Few were more valuable to their programs than Walters was the Wildcats.

Walters' influence was significant. In his homily, Rev. George F. Riley, O.S.A., mentioned the date of Feb. 10, 1967 as one of Walters' more disappointing days at Villanova. On that date the university rejected a plan to build a new 15,000-seat arena across from what is now known as Jake Nevin Field House.

By 1973, he had been named to the University's Board of Trustees and would rise to the level of vice-chairman by the time his term ended in 1982. He helped spearhead development drives in that period and became a respected voice for athletics within the university. In 1996, he was inducted into the Villanova Varsity Club Hall of Fame.

Yet what is perhaps not very well understood outside the university is just how much of a counselor Walters was to the men charged with the guiding the basketball team through the decades. Until the last few years, he was a regular observer of practice and typically spent the mornings after his 1991 retirement in the basketball office, chatting with and offering his thoughts to coaches, young and old alike.

"My initial connection to Joe was George Raveling," explains Hewitt of the former Wildcat player and assistant coach who later went on to become the head coach at Washington State, Iowa and USC before moving into a leadership post at Nike. "He basically taught George the business and George basically taught me. That was one of the reasons we hit if off so well.

"Joe was just a good, good, human being. The only thing that surpassed his love for Villanova was his love for his wife Ruth."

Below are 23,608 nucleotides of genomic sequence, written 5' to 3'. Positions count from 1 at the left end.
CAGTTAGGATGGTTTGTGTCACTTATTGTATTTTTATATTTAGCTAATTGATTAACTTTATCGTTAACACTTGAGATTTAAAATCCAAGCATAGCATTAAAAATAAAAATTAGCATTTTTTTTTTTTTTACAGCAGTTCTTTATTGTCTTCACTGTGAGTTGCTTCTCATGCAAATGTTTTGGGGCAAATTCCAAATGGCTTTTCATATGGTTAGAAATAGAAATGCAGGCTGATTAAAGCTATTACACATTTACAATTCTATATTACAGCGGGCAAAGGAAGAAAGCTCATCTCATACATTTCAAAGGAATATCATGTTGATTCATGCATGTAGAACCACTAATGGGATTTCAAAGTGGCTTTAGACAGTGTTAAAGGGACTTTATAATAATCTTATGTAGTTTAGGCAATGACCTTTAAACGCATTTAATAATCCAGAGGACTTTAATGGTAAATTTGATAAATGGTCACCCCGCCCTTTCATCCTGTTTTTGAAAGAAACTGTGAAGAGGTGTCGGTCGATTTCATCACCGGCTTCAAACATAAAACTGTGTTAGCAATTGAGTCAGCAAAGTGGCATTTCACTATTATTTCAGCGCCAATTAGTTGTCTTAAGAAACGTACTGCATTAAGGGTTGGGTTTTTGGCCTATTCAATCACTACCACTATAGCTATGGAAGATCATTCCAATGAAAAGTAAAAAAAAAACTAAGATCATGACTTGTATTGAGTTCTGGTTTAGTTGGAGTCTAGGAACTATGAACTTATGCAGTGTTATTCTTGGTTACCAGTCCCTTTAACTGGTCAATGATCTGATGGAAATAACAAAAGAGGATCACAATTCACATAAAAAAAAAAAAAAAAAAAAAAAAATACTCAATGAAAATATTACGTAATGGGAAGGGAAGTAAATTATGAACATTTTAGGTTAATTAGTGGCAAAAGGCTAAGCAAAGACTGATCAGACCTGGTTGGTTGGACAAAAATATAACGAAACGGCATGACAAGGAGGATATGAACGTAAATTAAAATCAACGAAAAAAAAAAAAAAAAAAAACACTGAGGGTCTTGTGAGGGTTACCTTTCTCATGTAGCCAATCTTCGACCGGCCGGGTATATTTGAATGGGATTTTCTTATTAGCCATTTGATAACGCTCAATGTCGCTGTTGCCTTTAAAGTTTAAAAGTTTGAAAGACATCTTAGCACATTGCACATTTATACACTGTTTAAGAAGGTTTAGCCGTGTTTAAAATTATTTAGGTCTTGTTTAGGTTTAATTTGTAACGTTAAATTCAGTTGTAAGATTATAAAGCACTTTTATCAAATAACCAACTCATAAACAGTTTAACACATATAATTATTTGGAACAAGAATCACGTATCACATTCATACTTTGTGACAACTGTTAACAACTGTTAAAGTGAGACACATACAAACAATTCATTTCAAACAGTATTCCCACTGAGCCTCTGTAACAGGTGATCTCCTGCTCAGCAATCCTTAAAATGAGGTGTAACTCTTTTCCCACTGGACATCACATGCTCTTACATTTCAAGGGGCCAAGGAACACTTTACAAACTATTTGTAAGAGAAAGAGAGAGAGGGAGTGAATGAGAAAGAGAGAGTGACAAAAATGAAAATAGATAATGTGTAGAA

After he became a head coach, Hewitt continued to maintain an open line of communication to Walters for the same reason the Villanova staff did. Walters was by no means trapped in another age. Although he had known all the 'Cat greats, his gaze was firmly forward. He understood college athletics in ways few did and was candid enough to give it to the caretakers of the program with a kind of direct approach that befit his Germantown roots.

"Joe looked at this program as if it was his family to take care of," noted Wright. "He took care of all us. His was a heart of gold and he was very protective of us.

"One of the things I most appreciated about Joe was that he was a realist. I always used his judgment as kind of the center point between optimism and pessimism. He knew the game and was an honest, straight-forward guy. So when he gave you his predictions on the season, you listened. If your thoughts were more optimistic or more pessimistic, you had to adjust them because he was usually right. He'd seen it all and knew what it took to have a good team."

Until recent years when his wife's health deteriorated and he devoted his energies to helping care for her, Walters seldom missed a home gane. When the Wildcats were away from home, the head coach could be confident that one of the first calls he would receive, either when he arrived home or, in later years when cell phones came into use, on the team bus, would be from Walters with a critique of that night's effort. He watched on television from his Villanova home and even from that point spied intangibles much of the public did not.

"Joe truly was one of our legends," says Wright. "I think the turnout here today shows you just what he meant to so many people connected to our university and our program."

University Vice-President and close family friend Dr. Helen K. Lafferty, who offered the final reflections, noted how appropriate the recessional hymn on this day was. As the pall-bearers helped wheel the casket towards the front door, the cantor sang the Villanova alma mater.